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Tuesday takes

| Monday, July 10, 2017, 9:00 p.m.
Emergency workers respond to a three-vehicle crash on Pittsburgh's Liberty Bridge in April. A Fayette County man was texting when his car crossed into the wrong lane and crashed into a family headed home with their newborn son, according to a criminal complaint. (Trib photo)
Andrew Russell | Tribune-Review
Emergency workers respond to a three-vehicle crash on Pittsburgh's Liberty Bridge in April. A Fayette County man was texting when his car crossed into the wrong lane and crashed into a family headed home with their newborn son, according to a criminal complaint. (Trib photo)

Toll runners: How nice to hear that the Pennsylvania Turnpike Commission plans to go after drivers who owe more than $17 million in unpaid tolls, violations and related fees. That includes $3 million owed by motorists in Southwestern Pennsylvania alone. The debt shouldn't have reached this amount before something was done. Stronger enforcement “tools” (i.e., Act 165) should have been instituted years ago to stem the abuse. Simply allowing this massive sum to accrue reflects poorly on the same turnpike agency that projects annual toll increases until 2044.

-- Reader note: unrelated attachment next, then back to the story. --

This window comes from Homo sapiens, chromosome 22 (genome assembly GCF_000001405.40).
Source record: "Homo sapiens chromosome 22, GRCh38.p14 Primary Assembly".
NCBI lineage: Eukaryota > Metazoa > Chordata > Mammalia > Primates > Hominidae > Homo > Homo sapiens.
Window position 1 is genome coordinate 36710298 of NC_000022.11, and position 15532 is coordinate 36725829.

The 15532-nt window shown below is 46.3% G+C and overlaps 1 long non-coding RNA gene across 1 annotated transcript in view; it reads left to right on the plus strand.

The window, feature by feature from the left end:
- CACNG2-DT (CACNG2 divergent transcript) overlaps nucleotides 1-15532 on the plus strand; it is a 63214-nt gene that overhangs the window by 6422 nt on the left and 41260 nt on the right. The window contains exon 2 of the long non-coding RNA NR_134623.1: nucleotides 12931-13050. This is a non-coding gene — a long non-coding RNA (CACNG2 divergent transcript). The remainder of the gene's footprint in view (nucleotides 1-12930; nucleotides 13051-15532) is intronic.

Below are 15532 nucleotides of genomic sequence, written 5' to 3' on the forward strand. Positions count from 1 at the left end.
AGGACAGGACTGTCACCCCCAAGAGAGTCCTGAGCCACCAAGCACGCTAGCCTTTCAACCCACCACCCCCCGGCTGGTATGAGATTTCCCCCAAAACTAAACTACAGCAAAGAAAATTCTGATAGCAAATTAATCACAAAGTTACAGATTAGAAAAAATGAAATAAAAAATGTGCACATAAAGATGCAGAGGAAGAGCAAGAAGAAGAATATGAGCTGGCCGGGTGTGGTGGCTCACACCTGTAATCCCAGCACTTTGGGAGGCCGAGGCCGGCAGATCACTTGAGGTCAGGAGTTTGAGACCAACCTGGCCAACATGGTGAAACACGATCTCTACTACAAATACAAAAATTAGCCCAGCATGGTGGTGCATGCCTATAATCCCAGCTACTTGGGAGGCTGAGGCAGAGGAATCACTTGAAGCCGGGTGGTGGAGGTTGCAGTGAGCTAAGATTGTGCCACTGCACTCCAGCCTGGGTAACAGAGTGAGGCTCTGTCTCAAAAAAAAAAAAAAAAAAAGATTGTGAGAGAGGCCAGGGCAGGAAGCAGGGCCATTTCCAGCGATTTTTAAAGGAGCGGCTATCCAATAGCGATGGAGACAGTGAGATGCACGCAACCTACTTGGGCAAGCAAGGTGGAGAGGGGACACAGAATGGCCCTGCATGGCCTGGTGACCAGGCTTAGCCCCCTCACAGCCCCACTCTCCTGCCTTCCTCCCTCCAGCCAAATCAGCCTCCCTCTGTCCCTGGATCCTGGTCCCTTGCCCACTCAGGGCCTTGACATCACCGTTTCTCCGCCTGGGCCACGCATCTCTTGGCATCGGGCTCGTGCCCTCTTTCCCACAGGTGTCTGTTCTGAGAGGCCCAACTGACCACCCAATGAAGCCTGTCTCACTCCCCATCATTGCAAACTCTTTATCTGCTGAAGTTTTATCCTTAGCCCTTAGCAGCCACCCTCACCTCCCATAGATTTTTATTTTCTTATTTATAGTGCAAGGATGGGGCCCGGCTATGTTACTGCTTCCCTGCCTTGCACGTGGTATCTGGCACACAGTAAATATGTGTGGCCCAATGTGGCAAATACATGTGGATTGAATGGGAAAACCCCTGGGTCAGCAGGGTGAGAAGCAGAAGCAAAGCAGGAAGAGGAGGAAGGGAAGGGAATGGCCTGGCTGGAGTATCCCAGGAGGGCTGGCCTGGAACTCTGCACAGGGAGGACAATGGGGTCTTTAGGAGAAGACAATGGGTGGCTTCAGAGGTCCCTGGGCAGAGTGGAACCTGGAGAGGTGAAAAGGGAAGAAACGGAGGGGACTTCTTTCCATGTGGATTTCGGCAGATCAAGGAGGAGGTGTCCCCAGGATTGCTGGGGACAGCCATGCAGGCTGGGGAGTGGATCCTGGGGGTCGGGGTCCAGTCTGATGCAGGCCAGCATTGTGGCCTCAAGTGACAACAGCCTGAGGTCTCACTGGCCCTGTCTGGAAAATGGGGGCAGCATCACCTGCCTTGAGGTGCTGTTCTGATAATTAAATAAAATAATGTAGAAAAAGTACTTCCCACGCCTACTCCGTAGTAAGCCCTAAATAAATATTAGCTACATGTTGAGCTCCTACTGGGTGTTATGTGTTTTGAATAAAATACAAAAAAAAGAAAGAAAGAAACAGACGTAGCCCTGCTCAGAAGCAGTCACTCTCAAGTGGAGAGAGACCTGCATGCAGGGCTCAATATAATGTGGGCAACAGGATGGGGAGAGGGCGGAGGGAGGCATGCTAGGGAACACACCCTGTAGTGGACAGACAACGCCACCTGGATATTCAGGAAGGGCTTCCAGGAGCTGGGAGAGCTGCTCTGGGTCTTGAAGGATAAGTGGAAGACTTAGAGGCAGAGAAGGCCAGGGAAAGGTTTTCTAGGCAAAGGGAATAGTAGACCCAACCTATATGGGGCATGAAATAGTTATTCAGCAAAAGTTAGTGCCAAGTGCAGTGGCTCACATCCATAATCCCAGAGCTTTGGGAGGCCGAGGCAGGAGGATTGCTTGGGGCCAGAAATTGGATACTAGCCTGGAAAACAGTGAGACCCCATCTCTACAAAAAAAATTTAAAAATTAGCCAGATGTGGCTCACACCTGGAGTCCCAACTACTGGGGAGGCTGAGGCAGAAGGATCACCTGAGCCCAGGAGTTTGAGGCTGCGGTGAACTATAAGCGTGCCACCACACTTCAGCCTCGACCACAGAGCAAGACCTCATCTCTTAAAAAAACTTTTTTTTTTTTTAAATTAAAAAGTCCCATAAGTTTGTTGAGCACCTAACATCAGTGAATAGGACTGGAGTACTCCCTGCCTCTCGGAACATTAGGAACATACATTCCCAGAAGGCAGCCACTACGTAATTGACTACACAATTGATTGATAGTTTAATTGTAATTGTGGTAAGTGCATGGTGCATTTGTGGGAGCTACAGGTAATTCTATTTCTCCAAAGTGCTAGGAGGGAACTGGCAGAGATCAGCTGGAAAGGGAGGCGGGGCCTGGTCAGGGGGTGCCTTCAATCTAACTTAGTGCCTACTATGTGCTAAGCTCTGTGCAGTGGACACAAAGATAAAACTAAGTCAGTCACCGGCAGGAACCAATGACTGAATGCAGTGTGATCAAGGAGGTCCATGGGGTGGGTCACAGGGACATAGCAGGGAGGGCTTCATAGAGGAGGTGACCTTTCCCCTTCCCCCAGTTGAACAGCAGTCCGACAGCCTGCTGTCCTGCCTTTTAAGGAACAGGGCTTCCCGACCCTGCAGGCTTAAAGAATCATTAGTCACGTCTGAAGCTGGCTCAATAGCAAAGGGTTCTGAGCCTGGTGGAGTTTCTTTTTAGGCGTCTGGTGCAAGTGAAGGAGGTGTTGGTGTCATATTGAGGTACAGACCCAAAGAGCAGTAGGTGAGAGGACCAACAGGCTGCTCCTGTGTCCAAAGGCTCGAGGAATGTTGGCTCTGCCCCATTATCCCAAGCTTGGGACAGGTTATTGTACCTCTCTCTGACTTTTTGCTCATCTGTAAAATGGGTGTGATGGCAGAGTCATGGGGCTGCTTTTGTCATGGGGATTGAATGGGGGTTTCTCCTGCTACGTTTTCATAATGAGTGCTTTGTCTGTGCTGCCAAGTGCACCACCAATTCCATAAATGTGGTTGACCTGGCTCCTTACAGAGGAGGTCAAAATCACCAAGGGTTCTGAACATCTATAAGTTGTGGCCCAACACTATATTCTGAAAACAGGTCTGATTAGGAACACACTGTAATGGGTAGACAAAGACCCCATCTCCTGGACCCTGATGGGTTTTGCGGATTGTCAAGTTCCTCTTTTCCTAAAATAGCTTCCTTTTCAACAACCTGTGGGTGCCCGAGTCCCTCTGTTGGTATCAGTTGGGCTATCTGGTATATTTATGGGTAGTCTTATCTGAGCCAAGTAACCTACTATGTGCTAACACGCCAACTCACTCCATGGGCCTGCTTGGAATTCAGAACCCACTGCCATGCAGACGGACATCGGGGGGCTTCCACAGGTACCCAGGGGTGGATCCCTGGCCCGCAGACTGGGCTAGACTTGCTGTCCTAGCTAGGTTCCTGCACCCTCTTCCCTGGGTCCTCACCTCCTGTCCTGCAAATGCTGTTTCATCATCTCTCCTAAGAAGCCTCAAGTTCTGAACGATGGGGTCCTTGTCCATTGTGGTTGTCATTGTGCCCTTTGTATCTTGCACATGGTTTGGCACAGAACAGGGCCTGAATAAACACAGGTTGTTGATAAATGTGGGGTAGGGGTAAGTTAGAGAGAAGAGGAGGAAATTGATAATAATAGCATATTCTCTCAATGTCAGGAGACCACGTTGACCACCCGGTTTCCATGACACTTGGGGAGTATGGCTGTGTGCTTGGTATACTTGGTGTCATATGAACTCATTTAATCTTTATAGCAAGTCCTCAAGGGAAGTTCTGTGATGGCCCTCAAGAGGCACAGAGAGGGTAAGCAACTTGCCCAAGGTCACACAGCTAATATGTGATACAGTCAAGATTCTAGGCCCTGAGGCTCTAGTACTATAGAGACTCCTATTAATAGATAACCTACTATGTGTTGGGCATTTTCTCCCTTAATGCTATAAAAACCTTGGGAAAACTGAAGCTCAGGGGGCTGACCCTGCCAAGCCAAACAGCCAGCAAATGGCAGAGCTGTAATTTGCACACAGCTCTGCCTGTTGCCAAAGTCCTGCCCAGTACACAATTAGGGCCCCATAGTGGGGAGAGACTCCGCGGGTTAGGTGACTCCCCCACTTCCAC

Texting temerity: It's a sad commentary when government, at any level, has to legislate common sense — then ramps up the penalties when people disregard the law. We refer to imbeciles easily spotted on the drive to and from work texting on their cellphones. The Pennsylvania Commission on Sentencing is reviewing changes that would increase the penalty for texting while driving, which might include state prison time. Will that be enough to deter distracted drivers?

Cleaning up: In its ongoing push to target and eliminate blight, Jeannette has cited 11 properties for violations in a two-block area. Clearly city fathers are serious about getting property owners to clean up their messes — or getting those properties condemned. All of which is a worthwhile endeavor, although one sadly foisted on local governments because of property owners' disregard. It will be interesting to see in a year's time what Jeannette's crackdown accomplishes, along with a cost/benefit analysis.

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